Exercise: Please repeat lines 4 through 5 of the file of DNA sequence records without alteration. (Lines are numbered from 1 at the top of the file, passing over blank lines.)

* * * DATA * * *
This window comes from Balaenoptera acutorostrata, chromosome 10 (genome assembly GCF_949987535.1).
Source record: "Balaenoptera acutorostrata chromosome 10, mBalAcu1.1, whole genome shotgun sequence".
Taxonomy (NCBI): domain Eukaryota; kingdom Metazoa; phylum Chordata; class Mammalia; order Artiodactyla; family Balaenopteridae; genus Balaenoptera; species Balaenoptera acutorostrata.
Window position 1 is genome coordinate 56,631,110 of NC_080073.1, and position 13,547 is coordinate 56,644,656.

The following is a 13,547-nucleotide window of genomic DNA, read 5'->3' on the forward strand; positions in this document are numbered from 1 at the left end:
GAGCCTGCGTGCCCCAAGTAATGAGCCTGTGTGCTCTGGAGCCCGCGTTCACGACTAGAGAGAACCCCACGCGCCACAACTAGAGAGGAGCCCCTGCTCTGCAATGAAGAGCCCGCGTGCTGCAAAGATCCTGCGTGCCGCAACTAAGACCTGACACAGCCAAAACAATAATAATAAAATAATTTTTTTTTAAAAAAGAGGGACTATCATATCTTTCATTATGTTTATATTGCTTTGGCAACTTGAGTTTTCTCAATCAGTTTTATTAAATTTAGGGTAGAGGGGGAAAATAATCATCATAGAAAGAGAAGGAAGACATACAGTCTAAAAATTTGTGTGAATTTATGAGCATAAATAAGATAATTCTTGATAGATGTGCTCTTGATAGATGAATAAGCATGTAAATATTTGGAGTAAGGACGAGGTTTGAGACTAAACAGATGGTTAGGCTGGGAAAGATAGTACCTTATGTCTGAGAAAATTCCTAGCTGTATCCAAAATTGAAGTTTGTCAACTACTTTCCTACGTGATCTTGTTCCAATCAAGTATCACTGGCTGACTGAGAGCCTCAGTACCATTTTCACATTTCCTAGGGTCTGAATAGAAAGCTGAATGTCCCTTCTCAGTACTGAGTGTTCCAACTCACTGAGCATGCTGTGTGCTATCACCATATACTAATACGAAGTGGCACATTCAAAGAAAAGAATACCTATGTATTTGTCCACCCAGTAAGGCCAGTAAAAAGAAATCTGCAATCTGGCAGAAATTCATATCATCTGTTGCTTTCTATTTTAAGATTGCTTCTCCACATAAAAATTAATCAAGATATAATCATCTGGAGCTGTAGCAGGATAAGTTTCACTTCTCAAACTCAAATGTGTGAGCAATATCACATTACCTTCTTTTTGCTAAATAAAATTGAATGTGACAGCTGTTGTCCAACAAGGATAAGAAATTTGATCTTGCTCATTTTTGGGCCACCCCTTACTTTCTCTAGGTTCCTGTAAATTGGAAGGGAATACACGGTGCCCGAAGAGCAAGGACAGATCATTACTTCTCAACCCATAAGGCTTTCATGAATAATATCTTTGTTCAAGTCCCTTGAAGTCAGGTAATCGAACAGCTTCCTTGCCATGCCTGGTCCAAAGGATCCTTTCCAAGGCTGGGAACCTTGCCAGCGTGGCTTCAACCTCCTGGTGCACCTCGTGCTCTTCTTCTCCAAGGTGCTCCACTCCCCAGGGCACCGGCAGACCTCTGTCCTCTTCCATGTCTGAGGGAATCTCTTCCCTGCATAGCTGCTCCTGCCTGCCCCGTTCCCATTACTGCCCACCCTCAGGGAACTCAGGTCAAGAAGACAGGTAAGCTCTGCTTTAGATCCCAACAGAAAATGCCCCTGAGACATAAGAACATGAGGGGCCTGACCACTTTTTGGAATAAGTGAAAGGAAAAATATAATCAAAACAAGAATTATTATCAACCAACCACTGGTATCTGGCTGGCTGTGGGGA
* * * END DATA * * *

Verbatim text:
Window position 1 is genome coordinate 56,631,110 of NC_080073.1, and position 13,547 is coordinate 56,644,656.

The following is a 13,547-nucleotide window of genomic DNA, read 5'->3' on the forward strand; positions in this document are numbered from 1 at the left end: